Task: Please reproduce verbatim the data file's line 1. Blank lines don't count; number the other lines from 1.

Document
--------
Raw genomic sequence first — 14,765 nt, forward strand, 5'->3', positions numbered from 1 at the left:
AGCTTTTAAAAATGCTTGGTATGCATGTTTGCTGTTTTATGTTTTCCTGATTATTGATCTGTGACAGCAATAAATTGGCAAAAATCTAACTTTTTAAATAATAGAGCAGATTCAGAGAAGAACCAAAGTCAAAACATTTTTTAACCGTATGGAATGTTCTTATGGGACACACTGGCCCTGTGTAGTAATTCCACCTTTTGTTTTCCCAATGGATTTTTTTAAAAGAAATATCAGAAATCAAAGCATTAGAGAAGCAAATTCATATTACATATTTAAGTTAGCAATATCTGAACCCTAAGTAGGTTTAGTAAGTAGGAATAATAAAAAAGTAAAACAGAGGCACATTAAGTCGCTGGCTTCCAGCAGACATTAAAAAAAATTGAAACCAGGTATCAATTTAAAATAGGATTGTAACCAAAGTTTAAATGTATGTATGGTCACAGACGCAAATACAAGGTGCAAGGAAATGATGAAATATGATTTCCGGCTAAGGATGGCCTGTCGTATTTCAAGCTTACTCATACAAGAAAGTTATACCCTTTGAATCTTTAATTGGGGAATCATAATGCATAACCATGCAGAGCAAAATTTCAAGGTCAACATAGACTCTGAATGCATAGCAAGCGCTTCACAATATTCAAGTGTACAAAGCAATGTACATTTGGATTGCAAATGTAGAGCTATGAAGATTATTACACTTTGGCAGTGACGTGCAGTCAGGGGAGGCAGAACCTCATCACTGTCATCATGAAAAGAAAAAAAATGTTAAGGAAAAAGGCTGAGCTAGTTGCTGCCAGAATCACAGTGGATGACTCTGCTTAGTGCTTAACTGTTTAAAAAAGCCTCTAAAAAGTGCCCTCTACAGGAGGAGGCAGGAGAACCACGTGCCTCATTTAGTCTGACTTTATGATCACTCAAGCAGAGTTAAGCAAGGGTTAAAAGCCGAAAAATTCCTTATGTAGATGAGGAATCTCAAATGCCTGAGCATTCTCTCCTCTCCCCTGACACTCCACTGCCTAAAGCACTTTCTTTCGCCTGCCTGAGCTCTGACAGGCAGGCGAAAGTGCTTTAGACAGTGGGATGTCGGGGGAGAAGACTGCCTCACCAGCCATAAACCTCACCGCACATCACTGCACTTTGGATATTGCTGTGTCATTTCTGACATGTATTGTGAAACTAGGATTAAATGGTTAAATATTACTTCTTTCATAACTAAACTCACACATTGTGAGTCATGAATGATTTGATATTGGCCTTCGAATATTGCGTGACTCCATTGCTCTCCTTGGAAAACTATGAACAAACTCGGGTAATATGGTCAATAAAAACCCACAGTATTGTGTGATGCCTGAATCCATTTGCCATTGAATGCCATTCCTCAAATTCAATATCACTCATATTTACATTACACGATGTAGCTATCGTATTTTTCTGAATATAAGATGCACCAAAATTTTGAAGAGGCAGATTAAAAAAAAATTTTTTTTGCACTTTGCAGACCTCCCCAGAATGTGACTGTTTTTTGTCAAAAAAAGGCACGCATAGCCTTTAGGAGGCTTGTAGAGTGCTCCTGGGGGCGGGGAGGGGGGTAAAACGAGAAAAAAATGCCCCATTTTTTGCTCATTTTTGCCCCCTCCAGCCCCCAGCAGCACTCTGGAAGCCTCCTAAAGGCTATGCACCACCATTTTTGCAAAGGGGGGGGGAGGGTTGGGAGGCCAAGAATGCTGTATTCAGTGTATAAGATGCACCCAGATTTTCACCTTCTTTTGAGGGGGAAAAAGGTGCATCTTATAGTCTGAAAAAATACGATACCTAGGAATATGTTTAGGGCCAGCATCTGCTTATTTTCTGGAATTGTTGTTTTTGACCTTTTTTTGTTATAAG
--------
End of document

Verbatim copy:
Raw genomic sequence first — 14,765 nt, forward strand, 5'->3', positions numbered from 1 at the left: